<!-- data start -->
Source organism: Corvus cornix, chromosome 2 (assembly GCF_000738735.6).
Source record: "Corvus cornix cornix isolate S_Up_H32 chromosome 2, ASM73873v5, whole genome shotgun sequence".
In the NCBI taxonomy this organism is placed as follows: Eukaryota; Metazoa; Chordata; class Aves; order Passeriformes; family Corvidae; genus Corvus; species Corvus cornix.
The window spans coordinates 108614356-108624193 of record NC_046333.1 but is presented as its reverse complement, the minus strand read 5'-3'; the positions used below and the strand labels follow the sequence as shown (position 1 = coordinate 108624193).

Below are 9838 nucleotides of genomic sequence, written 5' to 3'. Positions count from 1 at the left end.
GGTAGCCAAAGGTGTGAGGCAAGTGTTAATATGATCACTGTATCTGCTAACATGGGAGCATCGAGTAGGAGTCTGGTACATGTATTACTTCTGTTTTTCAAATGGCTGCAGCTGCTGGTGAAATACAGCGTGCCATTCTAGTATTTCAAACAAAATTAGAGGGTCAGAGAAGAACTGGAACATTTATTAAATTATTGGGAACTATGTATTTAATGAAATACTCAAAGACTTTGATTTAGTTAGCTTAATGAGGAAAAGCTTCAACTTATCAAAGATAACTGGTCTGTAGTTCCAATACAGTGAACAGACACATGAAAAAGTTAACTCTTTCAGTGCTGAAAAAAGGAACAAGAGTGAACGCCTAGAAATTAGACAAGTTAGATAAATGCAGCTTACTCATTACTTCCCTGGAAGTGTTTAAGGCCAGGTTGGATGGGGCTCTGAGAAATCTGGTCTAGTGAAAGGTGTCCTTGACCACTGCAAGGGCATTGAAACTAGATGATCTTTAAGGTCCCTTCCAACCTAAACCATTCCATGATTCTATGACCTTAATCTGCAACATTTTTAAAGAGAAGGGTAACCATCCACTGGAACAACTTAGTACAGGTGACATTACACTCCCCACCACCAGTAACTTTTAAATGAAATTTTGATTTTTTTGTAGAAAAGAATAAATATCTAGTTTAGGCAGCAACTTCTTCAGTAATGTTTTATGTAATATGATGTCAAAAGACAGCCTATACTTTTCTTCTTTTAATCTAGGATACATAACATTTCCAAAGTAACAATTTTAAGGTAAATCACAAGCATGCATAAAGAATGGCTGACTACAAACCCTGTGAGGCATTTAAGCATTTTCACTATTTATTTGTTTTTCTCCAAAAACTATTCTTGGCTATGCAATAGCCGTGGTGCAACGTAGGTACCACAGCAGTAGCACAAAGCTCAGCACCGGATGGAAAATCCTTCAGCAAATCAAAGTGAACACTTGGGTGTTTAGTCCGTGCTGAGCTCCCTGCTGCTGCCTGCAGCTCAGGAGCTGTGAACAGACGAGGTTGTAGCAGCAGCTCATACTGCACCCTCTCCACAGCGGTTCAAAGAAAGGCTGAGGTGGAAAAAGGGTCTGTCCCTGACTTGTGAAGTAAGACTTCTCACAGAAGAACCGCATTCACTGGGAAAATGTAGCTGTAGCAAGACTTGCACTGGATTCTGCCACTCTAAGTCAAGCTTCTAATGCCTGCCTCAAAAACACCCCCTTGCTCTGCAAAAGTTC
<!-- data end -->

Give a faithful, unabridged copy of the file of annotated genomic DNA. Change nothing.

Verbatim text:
Source organism: Corvus cornix, chromosome 2 (assembly GCF_000738735.6).
Source record: "Corvus cornix cornix isolate S_Up_H32 chromosome 2, ASM73873v5, whole genome shotgun sequence".
In the NCBI taxonomy this organism is placed as follows: Eukaryota; Metazoa; Chordata; class Aves; order Passeriformes; family Corvidae; genus Corvus; species Corvus cornix.
The window spans coordinates 108614356-108624193 of record NC_046333.1 but is presented as its reverse complement, the minus strand read 5'-3'; the positions used below and the strand labels follow the sequence as shown (position 1 = coordinate 108624193).

Below are 9838 nucleotides of genomic sequence, written 5' to 3'. Positions count from 1 at the left end.
GGTAGCCAAAGGTGTGAGGCAAGTGTTAATATGATCACTGTATCTGCTAACATGGGAGCATCGAGTAGGAGTCTGGTACATGTATTACTTCTGTTTTTCAAATGGCTGCAGCTGCTGGTGAAATACAGCGTGCCATTCTAGTATTTCAAACAAAATTAGAGGGTCAGAGAAGAACTGGAACATTTATTAAATTATTGGGAACTATGTATTTAATGAAATACTCAAAGACTTTGATTTAGTTAGCTTAATGAGGAAAAGCTTCAACTTATCAAAGATAACTGGTCTGTAGTTCCAATACAGTGAACAGACACATGAAAAAGTTAACTCTTTCAGTGCTGAAAAAAGGAACAAGAGTGAACGCCTAGAAATTAGACAAGTTAGATAAATGCAGCTTACTCATTACTTCCCTGGAAGTGTTTAAGGCCAGGTTGGATGGGGCTCTGAGAAATCTGGTCTAGTGAAAGGTGTCCTTGACCACTGCAAGGGCATTGAAACTAGATGATCTTTAAGGTCCCTTCCAACCTAAACCATTCCATGATTCTATGACCTTAATCTGCAACATTTTTAAAGAGAAGGGTAACCATCCACTGGAACAACTTAGTACAGGTGACATTACACTCCCCACCACCAGTAACTTTTAAATGAAATTTTGATTTTTTTGTAGAAAAGAATAAATATCTAGTTTAGGCAGCAACTTCTTCAGTAATGTTTTATGTAATATGATGTCAAAAGACAGCCTATACTTTTCTTCTTTTAATCTAGGATACATAACATTTCCAAAGTAACAATTTTAAGGTAAATCACAAGCATGCATAAAGAATGGCTGACTACAAACCCTGTGAGGCATTTAAGCATTTTCACTATTTATTTGTTTTTCTCCAAAAACTATTCTTGGCTATGCAATAGCCGTGGTGCAACGTAGGTACCACAGCAGTAGCACAAAGCTCAGCACCGGATGGAAAATCCTTCAGCAAATCAAAGTGAACACTTGGGTGTTTAGTCCGTGCTGAGCTCCCTGCTGCTGCCTGCAGCTCAGGAGCTGTGAACAGACGAGGTTGTAGCAGCAGCTCATACTGCACCCTCTCCACAGCGGTTCAAAGAAAGGCTGAGGTGGAAAAAGGGTCTGTCCCTGACTTGTGAAGTAAGACTTCTCACAGAAGAACCGCATTCACTGGGAAAATGTAGCTGTAGCAAGACTTGCACTGGATTCTGCCACTCTAAGTCAAGCTTCTAATGCCTGCCTCAAAAACACCCCCTTGCTCTGCAAAAGTTC